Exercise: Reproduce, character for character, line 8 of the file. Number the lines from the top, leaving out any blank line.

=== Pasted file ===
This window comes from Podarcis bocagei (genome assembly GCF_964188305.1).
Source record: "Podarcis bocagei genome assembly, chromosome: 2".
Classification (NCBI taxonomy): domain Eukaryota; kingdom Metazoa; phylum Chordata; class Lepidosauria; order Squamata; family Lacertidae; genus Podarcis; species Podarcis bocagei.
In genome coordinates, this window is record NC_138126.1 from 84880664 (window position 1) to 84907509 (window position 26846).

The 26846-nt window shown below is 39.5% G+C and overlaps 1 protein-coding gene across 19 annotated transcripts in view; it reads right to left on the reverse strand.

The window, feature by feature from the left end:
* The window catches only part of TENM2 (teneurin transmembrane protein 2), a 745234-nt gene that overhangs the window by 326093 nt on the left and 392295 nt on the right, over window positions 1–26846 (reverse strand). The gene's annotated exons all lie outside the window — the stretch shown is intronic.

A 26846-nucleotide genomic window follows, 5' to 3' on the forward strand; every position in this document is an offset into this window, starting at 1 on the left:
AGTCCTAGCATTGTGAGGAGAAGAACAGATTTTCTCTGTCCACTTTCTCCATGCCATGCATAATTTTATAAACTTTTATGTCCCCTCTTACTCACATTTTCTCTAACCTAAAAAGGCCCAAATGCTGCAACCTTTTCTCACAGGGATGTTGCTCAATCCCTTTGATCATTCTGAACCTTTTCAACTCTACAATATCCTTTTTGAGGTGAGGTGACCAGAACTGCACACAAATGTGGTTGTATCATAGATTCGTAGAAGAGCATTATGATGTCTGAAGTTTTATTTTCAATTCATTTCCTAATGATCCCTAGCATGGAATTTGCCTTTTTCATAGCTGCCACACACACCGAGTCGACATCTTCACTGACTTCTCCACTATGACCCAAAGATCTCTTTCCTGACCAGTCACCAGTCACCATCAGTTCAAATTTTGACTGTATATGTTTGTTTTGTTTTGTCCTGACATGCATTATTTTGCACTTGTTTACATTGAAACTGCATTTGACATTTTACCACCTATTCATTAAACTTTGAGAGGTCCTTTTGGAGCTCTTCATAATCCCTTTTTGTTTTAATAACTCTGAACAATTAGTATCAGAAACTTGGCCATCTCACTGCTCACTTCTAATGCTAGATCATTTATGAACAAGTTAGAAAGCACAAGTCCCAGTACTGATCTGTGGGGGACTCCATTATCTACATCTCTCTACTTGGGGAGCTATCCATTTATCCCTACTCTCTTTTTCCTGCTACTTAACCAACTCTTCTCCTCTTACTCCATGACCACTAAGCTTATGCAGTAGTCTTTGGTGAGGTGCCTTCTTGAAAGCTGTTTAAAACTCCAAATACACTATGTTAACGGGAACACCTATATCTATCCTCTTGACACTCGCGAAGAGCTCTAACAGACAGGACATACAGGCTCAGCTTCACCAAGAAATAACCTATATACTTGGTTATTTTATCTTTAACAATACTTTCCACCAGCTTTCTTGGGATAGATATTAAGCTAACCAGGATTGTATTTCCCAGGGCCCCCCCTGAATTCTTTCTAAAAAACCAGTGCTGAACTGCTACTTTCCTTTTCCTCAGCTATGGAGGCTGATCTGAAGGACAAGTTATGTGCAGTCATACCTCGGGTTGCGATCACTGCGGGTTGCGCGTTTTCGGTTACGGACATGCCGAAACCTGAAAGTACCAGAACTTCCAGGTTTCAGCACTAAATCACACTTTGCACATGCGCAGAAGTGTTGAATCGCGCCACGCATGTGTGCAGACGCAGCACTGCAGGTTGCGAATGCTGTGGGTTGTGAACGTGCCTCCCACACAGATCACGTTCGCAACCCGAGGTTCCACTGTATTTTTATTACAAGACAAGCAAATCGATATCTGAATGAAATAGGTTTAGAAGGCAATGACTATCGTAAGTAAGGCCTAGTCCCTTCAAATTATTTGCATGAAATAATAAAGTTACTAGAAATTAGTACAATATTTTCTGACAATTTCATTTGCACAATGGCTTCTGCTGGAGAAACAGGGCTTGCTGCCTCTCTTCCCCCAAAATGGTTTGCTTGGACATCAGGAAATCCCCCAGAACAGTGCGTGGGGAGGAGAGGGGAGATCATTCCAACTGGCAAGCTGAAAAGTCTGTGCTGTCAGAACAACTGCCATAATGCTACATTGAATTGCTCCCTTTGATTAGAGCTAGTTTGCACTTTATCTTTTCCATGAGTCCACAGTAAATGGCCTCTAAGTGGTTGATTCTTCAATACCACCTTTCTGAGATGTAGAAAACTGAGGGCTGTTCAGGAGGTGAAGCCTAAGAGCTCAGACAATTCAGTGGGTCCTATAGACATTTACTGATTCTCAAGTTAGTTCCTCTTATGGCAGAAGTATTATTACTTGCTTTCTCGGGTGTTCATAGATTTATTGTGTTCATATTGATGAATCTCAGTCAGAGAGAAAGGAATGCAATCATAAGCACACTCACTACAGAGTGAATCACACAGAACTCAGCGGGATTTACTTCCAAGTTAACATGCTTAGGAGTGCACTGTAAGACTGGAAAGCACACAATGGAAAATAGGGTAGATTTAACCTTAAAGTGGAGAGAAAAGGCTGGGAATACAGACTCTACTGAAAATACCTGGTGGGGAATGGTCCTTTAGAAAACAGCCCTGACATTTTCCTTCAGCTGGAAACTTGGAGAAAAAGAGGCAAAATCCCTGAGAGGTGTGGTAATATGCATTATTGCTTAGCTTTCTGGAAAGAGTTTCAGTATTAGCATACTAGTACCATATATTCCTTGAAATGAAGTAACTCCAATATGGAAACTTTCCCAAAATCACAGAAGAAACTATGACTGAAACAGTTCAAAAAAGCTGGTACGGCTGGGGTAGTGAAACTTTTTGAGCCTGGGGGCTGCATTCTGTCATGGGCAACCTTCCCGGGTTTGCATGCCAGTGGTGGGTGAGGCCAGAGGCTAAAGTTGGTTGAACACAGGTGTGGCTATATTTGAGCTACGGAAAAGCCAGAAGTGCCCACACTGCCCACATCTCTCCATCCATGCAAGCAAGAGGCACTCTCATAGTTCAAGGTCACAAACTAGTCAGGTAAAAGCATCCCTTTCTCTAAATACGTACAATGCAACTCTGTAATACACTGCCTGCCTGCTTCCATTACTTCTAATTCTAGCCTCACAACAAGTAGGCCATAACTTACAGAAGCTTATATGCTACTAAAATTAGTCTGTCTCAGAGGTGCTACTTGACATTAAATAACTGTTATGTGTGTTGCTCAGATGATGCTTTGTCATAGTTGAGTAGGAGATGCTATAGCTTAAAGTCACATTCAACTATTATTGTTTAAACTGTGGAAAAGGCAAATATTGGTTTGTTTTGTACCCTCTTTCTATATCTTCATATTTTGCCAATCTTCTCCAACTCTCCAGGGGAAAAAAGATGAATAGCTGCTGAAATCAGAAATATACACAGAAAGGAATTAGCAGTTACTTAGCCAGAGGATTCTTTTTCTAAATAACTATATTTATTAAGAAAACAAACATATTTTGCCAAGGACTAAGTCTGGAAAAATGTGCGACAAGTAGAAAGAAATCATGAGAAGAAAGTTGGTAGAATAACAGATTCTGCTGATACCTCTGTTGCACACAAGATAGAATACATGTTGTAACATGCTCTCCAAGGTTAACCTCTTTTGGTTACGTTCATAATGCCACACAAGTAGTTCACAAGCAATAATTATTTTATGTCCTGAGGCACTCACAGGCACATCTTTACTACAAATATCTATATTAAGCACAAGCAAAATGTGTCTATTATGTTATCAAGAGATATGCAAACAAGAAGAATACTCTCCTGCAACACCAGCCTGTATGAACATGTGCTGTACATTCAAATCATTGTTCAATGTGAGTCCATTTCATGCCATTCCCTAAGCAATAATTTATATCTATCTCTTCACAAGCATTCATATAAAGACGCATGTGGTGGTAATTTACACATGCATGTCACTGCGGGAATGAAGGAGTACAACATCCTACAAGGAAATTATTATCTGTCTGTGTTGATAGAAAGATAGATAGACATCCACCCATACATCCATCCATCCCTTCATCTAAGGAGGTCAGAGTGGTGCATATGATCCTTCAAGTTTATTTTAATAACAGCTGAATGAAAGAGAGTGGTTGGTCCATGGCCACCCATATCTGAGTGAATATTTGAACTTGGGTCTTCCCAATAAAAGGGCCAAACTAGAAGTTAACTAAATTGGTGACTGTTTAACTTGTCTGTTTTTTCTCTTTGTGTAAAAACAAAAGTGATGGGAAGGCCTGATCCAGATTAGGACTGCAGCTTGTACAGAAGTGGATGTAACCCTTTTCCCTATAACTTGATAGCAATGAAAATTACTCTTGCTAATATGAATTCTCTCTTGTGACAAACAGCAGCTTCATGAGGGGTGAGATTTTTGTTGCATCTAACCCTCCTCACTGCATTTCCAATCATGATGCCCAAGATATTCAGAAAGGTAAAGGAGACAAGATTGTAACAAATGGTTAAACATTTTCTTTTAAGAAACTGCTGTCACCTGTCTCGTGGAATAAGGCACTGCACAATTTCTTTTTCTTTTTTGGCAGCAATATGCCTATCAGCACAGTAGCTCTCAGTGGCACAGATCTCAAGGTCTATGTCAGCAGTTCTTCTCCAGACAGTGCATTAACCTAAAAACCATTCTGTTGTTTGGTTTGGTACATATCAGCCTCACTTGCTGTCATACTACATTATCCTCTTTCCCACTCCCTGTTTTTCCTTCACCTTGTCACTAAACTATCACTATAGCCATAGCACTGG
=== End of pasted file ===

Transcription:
A 26846-nucleotide genomic window follows, 5' to 3' on the forward strand; every position in this document is an offset into this window, starting at 1 on the left: